You have seen them on the water, and maybe on the snow as well; riders racing along and boosting into the air at will, able to travel in any direct, and across any terrain while being pulled by the force of a giant kite. Kite sports have quickly evolved in the last ten years to become the newest and fastest growing "extreme" sport. So how does it all work? What are these riders doing to control the massive kites, and how is it possible that a kiter can stand on the beach or walk around while still flying a kite that moments before boosted him forty feet into the air? The secrets to controlling the kite all comes down to the design of the control bar, which is held in the riders hands and used to precisely adjust the tension in the lines attached to the kite.
Modern power kites like those used in kiteboarding today are built to fly on a four line platform, meaning there are two lines attached to the front of the kite one on either side of the center, and two lines attach to the back of the kite, one on each of the two wingtips. Simply speaking, with the proper amount of tension of all four lines the kite will fly steadily and maintain its course through the air, pulling at an amount based on how hard the wind is blowing. By adjusting the tension on one or more of the lines the rider can turn the kite to change its course, or alter the amount of wind the kite is catching to create more or less power, or pull, from the kite. In order to control a kite with the potential to lift a person 40+ feet in the air or propel them more than 50 miles per hour across water or land (the current speed record over water is 54 knots (or 62 mph), a kiteboarder needs to be doing a combination of both these types of adjustments at all times. For everything to work, the design of the control bar needs to be simple, and functional, and the solution turns out to be fairly simple.
The two back lines of the kite each attach to the outside ends of the kite control bar. By pulling one side of the bar in towards the riders body, and angling the other side of the bar toward the kite, the rider can increase the tension on one side of the kite. This causes the kite to rotate, or turn, around the wingtip being pulled on, changing the direction the kite is traveling. The rider will pull on one side of the bar or the other to adjust the direction the kite is flying in order to keep it from crashing, or to change direction, or to steer it upwards in order to jump.
The two front lines of the kite come together before reaching the bar, and attach to a single center line called the sheeting line, which runs through the middle of the control bar and ends in a plastic loop which attaches to a special harness worn around the riders waist. With the loop hooked to the harness, the control bar can be slid up and down the sheeting line, which has no effect on the tension of the front lines, but does loosen or tighten both outside lines simultaneously. By pulling the bar down the sheeting line and closer to his body a rider is increasing the tension on the back lines and therefore on the back of the kite, which makes the kite hold the wind more effectively and pull harder, or feel more "powerful". When the rider slides the bar up the sheeting line and away from his body the back lines are loosened, reducing the tension on the back of the kite and allowing it to more easily spill the wind and "depower", or create less pull.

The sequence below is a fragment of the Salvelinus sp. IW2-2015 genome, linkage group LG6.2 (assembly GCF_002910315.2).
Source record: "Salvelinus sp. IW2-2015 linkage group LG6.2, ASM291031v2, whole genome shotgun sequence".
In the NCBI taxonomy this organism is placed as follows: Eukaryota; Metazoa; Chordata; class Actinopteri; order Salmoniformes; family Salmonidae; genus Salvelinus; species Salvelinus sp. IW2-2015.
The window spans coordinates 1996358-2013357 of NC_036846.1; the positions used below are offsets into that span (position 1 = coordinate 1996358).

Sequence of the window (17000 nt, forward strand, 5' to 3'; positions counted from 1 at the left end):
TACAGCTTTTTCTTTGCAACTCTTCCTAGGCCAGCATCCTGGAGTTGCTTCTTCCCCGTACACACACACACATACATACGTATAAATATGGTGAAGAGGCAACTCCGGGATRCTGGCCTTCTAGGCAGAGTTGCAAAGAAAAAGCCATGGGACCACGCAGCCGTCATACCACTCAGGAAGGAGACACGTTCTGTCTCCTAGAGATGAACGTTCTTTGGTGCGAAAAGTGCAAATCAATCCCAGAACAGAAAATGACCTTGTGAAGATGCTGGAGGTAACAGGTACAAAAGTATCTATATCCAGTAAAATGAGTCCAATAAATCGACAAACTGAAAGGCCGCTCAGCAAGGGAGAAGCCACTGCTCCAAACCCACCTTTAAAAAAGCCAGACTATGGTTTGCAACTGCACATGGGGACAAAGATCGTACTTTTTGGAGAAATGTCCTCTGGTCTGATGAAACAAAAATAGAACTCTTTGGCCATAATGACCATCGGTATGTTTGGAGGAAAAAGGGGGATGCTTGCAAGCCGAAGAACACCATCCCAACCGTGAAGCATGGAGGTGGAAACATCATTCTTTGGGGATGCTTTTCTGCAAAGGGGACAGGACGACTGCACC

This simple system in combination with modern kite design improvements has not only allowed professional kiteboarders to push the limits of the sports, also made the sport more accessible to everyday athletes and outdoor enthusiasts alike. Of course even with an understanding of how the equipment works, aspiring kiteboarders should definitely take a few lessons before attempting to fly the massive kites on their own.
Tips for tuning a four line kite control bar
* Check to ensure the two back lines (attached to the outside ends of the control bar) are the same length, and that the two front lines (attached to the sheeting line at the middle of the control bar) are as well. Front and back lines are usually but not necessarily the length as well.
* When first flying a kite you are unfamiliar with, attach the back lines to the ends of the leader lines on the kite (also know as pigtails), to allow for the most length possible in the back lines. When flying the kite with the control bar pulled all the way in towards your body, if there is still slack in the back lines and the kite is not catching the wind or is unresponsive to steering, then land the kite and tighten the back lines by attaching them closer to the kite on the kite leader lines (pigtails.)
* Back lines can be tightened in this way until there is a lot of tension on them with the bar pulled in, and the kite feels very powerful and sensitive to steering input. However, the back lines should not be so tight that when the bar is slid up the sheeting line and away from the riders body that the back lines are not loose and there is still tension on them, preventing the kite from spilling the wind and depowering.
* Too much tension on the back lines can result in the kite falling backwards out of the sky, or "stalling". With the control bar pulled all the way, or nearly all the way, in for power, the kite should not "stall". If it is then the back lines need to be lengthened a few inches.
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